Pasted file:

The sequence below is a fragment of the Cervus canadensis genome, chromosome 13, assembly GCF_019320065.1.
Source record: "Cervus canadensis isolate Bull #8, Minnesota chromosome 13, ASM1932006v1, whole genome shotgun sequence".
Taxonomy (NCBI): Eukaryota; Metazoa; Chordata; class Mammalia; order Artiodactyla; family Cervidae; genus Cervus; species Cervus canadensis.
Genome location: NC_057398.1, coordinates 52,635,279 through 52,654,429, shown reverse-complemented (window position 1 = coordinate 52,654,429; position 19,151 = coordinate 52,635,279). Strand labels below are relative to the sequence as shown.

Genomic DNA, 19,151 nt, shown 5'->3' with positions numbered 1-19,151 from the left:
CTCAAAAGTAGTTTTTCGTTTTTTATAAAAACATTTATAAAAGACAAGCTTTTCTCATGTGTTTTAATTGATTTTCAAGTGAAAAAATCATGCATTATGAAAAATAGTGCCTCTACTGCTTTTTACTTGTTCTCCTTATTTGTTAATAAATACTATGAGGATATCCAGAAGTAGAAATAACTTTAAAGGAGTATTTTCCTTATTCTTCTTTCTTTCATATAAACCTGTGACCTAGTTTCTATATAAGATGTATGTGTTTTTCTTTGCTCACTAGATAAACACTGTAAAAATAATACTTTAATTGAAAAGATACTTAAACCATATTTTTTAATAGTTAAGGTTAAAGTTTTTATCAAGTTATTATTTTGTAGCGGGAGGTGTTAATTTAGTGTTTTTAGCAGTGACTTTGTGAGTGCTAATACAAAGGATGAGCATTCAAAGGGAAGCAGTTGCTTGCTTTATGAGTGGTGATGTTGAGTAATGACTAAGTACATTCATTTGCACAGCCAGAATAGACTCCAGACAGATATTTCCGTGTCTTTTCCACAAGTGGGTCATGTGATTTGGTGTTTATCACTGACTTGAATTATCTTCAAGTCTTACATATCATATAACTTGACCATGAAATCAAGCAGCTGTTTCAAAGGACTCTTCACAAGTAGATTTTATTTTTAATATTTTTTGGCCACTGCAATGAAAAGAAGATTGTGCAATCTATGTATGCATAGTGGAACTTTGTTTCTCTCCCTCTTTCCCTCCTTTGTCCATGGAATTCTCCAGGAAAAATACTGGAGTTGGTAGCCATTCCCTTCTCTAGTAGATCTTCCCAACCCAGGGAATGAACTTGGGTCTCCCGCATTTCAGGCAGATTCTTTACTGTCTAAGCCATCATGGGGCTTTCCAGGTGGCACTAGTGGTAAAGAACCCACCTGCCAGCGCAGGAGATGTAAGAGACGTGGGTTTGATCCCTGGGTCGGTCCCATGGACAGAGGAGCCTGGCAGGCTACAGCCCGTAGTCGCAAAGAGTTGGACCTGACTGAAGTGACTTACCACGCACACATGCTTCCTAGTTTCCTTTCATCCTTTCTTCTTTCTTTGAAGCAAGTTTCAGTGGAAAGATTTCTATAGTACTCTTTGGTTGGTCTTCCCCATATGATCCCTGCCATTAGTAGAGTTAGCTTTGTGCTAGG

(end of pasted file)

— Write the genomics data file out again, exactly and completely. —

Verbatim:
The sequence below is a fragment of the Cervus canadensis genome, chromosome 13, assembly GCF_019320065.1.
Source record: "Cervus canadensis isolate Bull #8, Minnesota chromosome 13, ASM1932006v1, whole genome shotgun sequence".
Taxonomy (NCBI): Eukaryota; Metazoa; Chordata; class Mammalia; order Artiodactyla; family Cervidae; genus Cervus; species Cervus canadensis.
Genome location: NC_057398.1, coordinates 52,635,279 through 52,654,429, shown reverse-complemented (window position 1 = coordinate 52,654,429; position 19,151 = coordinate 52,635,279). Strand labels below are relative to the sequence as shown.

Genomic DNA, 19,151 nt, shown 5'->3' with positions numbered 1-19,151 from the left:
CTCAAAAGTAGTTTTTCGTTTTTTATAAAAACATTTATAAAAGACAAGCTTTTCTCATGTGTTTTAATTGATTTTCAAGTGAAAAAATCATGCATTATGAAAAATAGTGCCTCTACTGCTTTTTACTTGTTCTCCTTATTTGTTAATAAATACTATGAGGATATCCAGAAGTAGAAATAACTTTAAAGGAGTATTTTCCTTATTCTTCTTTCTTTCATATAAACCTGTGACCTAGTTTCTATATAAGATGTATGTGTTTTTCTTTGCTCACTAGATAAACACTGTAAAAATAATACTTTAATTGAAAAGATACTTAAACCATATTTTTTAATAGTTAAGGTTAAAGTTTTTATCAAGTTATTATTTTGTAGCGGGAGGTGTTAATTTAGTGTTTTTAGCAGTGACTTTGTGAGTGCTAATACAAAGGATGAGCATTCAAAGGGAAGCAGTTGCTTGCTTTATGAGTGGTGATGTTGAGTAATGACTAAGTACATTCATTTGCACAGCCAGAATAGACTCCAGACAGATATTTCCGTGTCTTTTCCACAAGTGGGTCATGTGATTTGGTGTTTATCACTGACTTGAATTATCTTCAAGTCTTACATATCATATAACTTGACCATGAAATCAAGCAGCTGTTTCAAAGGACTCTTCACAAGTAGATTTTATTTTTAATATTTTTTGGCCACTGCAATGAAAAGAAGATTGTGCAATCTATGTATGCATAGTGGAACTTTGTTTCTCTCCCTCTTTCCCTCCTTTGTCCATGGAATTCTCCAGGAAAAATACTGGAGTTGGTAGCCATTCCCTTCTCTAGTAGATCTTCCCAACCCAGGGAATGAACTTGGGTCTCCCGCATTTCAGGCAGATTCTTTACTGTCTAAGCCATCATGGGGCTTTCCAGGTGGCACTAGTGGTAAAGAACCCACCTGCCAGCGCAGGAGATGTAAGAGACGTGGGTTTGATCCCTGGGTCGGTCCCATGGACAGAGGAGCCTGGCAGGCTACAGCCCGTAGTCGCAAAGAGTTGGACCTGACTGAAGTGACTTACCACGCACACATGCTTCCTAGTTTCCTTTCATCCTTTCTTCTTTCTTTGAAGCAAGTTTCAGTGGAAAGATTTCTATAGTACTCTTTGGTTGGTCTTCCCCATATGATCCCTGCCATTAGTAGAGTTAGCTTTGTGCTAGG